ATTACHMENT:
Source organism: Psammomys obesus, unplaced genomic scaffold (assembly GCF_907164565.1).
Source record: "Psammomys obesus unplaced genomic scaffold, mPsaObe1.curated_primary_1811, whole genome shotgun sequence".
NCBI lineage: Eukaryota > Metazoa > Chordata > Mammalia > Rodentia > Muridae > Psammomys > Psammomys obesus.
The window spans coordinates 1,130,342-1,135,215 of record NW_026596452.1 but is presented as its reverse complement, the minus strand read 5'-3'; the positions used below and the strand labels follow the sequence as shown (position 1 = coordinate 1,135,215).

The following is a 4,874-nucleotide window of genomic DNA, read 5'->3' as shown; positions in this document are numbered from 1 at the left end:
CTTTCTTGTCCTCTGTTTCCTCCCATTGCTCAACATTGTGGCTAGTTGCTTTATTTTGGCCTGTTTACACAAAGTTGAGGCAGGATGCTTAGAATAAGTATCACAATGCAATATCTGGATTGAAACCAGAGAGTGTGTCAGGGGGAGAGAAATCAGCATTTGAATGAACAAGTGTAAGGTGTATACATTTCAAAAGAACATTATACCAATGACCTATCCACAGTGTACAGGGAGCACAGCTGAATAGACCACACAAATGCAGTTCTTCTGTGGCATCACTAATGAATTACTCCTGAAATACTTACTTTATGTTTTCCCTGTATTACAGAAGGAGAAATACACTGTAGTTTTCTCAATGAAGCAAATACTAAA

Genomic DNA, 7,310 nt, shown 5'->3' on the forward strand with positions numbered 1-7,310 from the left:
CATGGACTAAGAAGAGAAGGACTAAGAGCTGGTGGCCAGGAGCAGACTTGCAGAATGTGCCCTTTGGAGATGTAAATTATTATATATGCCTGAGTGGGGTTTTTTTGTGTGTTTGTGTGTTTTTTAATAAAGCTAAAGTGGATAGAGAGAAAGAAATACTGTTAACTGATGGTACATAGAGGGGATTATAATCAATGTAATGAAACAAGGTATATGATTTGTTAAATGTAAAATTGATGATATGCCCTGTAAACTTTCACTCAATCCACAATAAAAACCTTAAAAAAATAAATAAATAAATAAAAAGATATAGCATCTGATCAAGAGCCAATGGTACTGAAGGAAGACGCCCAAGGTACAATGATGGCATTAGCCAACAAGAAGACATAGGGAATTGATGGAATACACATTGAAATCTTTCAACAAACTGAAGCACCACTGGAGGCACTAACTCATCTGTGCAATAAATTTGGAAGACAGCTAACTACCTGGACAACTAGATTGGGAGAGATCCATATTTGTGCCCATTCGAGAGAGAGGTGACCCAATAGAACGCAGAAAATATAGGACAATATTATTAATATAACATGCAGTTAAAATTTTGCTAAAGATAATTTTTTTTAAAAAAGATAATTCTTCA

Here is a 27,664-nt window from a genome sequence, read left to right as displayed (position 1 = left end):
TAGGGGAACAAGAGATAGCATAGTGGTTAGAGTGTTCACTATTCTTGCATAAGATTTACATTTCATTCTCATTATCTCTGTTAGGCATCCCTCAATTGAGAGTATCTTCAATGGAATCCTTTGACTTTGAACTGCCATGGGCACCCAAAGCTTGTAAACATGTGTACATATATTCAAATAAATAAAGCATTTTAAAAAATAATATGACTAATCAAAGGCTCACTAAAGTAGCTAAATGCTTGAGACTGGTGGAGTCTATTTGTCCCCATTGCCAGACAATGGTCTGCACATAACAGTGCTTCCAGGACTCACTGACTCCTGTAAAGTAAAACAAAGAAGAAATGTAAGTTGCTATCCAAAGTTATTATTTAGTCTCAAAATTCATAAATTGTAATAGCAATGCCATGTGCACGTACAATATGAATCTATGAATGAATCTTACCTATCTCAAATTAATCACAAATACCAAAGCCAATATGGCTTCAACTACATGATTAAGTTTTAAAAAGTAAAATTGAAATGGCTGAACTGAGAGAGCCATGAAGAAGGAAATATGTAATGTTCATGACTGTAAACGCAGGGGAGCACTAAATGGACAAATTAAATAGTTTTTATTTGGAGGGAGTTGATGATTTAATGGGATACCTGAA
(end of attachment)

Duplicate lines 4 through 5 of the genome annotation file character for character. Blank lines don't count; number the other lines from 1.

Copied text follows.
The window spans coordinates 1,130,342-1,135,215 of record NW_026596452.1 but is presented as its reverse complement, the minus strand read 5'-3'; the positions used below and the strand labels follow the sequence as shown (position 1 = coordinate 1,135,215).

The following is a 4,874-nucleotide window of genomic DNA, read 5'->3' as shown; positions in this document are numbered from 1 at the left end: